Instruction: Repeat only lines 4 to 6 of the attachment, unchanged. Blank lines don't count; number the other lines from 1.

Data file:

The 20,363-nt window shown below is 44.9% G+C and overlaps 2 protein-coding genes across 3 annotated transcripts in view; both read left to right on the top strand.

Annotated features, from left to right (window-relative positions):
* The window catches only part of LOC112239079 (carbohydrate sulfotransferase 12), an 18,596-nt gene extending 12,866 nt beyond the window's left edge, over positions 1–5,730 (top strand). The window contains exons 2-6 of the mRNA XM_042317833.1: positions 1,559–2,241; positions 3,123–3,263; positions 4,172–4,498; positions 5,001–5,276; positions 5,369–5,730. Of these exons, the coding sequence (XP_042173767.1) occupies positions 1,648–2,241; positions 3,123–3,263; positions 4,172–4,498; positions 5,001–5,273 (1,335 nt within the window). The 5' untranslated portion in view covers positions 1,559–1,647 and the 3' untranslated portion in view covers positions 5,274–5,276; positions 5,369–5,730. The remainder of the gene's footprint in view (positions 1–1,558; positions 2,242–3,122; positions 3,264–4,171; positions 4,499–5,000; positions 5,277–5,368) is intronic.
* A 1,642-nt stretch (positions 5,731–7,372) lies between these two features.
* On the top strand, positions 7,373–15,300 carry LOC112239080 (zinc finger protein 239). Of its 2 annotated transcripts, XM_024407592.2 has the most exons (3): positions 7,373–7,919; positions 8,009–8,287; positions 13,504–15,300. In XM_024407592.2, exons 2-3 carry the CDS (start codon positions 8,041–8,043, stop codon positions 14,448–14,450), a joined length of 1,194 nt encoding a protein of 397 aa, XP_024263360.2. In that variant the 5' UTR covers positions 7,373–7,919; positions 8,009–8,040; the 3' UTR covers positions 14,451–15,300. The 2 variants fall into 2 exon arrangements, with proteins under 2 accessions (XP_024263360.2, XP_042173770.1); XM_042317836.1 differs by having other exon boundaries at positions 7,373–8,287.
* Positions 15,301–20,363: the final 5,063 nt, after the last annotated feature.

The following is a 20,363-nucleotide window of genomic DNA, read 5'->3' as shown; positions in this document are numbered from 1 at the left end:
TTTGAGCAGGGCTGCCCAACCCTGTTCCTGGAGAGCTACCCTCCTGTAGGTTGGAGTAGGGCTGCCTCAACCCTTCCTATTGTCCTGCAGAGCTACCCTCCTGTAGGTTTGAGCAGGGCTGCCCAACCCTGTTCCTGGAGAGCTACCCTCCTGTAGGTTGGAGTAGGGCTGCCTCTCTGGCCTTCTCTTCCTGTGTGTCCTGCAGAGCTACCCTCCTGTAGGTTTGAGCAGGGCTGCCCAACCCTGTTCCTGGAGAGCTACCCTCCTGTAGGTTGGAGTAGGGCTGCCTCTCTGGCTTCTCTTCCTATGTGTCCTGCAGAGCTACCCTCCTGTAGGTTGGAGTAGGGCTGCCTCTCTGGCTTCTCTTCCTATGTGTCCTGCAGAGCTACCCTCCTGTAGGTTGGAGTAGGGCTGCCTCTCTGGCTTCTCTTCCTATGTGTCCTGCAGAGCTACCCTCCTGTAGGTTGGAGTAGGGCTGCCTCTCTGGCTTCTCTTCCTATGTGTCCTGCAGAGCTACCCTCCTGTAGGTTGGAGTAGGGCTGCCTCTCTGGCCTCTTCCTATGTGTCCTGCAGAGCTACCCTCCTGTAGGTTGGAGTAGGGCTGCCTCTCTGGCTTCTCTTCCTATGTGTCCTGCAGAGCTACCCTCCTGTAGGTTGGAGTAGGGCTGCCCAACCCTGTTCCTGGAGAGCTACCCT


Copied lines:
* A 1,642-nt stretch (positions 5,731–7,372) lies between these two features.
* On the top strand, positions 7,373–15,300 carry LOC112239080 (zinc finger protein 239). Of its 2 annotated transcripts, XM_024407592.2 has the most exons (3): positions 7,373–7,919; positions 8,009–8,287; positions 13,504–15,300. In XM_024407592.2, exons 2-3 carry the CDS (start codon positions 8,041–8,043, stop codon positions 14,448–14,450), a joined length of 1,194 nt encoding a protein of 397 aa, XP_024263360.2. In that variant the 5' UTR covers positions 7,373–7,919; positions 8,009–8,040; the 3' UTR covers positions 14,451–15,300. The 2 variants fall into 2 exon arrangements, with proteins under 2 accessions (XP_024263360.2, XP_042173770.1); XM_042317836.1 differs by having other exon boundaries at positions 7,373–8,287.
* Positions 15,301–20,363: the final 5,063 nt, after the last annotated feature.